More institutional investors are committing to zero net returns and focusing more on biodiversity, according to Robeco’s 2023 Global Climate Survey released Tuesday.
These investors were also found to have an eye on renewables and are separated by region by ESG policy.
The survey, conducted by CoreData Research for Robeco, covered 300 large institutional and wholesale investors in Europe, North America, Asia Pacific and South Africa with $27.4 trillion in total assets under management.
In terms of climate change, the study found that by 2050, 48% of investors will be committing to zero emissions, up from 45% the previous year, with 55% of them evaluating how their portfolios impact carbon emissions.
The numbers were lower when it came to measuring indirect Scope 3 emissions: only 20% of investors did so, and only 27% reported having a forward-looking view of the emission pathways of the companies they invest in. investors reported integrating climate change scenarios into capital market assumptions or that they are likely to do so within a year, and 29% reported adopting or planning to adopt climate change indicatives during that time period.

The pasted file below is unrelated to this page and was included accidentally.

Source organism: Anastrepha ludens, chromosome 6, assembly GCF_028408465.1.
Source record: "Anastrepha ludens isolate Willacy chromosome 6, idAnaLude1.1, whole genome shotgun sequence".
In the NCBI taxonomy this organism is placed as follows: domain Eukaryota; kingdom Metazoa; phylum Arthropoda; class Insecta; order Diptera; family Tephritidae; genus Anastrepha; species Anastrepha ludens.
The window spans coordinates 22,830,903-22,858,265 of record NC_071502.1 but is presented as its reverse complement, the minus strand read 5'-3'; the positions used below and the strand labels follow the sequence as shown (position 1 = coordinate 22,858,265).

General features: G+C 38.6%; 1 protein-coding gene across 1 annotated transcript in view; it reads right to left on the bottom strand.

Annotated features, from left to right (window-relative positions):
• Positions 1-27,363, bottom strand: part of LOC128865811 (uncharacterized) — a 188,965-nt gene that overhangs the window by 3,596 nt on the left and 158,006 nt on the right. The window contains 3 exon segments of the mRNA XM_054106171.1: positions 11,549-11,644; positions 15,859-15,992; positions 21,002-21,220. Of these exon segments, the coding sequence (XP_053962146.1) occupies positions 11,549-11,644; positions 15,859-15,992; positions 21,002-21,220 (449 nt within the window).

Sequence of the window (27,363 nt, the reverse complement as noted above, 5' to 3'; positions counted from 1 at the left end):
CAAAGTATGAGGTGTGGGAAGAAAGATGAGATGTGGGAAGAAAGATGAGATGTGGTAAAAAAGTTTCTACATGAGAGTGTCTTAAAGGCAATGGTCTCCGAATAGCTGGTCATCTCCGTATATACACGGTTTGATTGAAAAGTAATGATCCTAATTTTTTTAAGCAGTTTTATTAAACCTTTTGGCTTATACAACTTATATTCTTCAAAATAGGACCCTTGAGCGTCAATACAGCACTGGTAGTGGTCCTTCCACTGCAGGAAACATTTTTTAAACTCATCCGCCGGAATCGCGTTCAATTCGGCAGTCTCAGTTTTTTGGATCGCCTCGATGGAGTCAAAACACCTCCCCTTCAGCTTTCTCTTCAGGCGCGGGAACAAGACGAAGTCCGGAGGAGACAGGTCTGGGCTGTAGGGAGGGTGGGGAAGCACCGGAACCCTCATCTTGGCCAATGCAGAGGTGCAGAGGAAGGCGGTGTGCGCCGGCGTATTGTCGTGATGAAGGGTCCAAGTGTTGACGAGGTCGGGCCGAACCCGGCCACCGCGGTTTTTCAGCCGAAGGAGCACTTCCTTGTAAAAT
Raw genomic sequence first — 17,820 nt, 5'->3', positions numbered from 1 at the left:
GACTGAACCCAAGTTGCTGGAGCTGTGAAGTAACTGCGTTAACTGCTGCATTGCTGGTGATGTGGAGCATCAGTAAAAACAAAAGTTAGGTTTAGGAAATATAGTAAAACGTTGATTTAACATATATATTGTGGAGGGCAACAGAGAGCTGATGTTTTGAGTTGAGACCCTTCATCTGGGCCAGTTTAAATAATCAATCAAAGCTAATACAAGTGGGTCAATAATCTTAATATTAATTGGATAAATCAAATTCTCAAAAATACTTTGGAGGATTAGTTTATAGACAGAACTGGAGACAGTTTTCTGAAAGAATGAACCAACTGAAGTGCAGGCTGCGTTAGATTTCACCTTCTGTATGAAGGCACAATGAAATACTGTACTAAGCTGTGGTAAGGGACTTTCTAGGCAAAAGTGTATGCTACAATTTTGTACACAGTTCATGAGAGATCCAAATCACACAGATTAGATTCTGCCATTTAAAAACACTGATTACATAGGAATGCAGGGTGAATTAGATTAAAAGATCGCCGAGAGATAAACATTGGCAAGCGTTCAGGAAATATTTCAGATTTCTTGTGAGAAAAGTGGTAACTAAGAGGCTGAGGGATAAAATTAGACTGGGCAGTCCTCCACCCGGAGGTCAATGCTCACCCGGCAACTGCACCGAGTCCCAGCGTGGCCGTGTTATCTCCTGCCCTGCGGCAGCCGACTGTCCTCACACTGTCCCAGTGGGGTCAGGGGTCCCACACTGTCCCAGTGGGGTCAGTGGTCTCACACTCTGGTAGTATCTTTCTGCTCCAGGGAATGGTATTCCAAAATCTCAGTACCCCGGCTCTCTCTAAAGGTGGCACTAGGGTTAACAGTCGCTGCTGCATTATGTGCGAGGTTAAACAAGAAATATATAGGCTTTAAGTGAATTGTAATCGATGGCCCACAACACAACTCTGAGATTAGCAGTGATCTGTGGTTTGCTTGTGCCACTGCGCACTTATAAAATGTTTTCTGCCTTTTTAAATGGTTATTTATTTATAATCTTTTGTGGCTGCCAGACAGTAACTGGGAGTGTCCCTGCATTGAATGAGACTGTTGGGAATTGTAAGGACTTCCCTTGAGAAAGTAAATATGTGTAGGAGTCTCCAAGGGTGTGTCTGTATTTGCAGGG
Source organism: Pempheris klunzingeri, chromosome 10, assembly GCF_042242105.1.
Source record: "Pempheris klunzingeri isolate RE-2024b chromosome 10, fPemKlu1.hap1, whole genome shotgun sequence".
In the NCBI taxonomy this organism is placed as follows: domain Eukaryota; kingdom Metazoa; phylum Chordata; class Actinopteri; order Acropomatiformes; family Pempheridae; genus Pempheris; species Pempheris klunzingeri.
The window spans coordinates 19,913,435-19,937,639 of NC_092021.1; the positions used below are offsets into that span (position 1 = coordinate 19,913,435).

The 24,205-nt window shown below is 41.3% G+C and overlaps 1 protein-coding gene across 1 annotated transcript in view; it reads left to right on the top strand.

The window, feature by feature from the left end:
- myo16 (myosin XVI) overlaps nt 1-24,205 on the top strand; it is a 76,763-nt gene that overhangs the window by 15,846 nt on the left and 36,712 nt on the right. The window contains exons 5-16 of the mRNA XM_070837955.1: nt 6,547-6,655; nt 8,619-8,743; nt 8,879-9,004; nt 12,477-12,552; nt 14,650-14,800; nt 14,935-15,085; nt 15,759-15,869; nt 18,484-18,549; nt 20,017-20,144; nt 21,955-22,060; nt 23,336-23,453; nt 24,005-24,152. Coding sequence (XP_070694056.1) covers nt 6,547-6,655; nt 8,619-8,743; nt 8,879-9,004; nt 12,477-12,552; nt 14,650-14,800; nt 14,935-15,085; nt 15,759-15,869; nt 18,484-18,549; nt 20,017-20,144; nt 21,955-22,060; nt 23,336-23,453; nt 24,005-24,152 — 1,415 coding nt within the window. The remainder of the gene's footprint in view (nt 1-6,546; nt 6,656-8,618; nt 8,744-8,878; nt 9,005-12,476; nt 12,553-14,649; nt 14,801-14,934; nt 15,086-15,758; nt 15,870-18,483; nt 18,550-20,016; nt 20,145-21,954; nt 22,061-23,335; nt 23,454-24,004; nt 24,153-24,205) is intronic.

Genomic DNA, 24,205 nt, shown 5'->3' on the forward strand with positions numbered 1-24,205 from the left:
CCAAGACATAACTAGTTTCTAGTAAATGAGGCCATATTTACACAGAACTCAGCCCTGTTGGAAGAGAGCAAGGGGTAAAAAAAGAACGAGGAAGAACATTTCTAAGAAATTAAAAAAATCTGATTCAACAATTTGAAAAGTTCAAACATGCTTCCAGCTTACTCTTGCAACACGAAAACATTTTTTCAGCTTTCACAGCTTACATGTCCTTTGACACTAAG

Biodiversity is a concern for 48% of investors who indicated its importance to their investment policy. Equities, green bonds and private markets were the leading asset classes for biodiversity integration, while lack of suitable data, ratings and in-house expertise were cited as the biggest barriers.
Survey results a year after the start of the energy crisis showed that 51% of investors are interested in renewable energy, but only 30% are accelerating the decarbonization of their portfolios. A 2023 survey found that 38% of European investors allowed higher fees to oil and gas companies, 48% of North American investors and 59% in Asia Pacific.
When it comes to the increasing politicization of ESG in America, there is an even wider gap between North American investors and others, with 47% of investors in North America worried about the impact on their investment plans compared to 30% in Europe. The reverse was true for investors in Europe and Asia Pacific, with 63% and 57% respectively more concerned about political pressure due to a failure to act on ESG and the climate, according to the Robeco survey.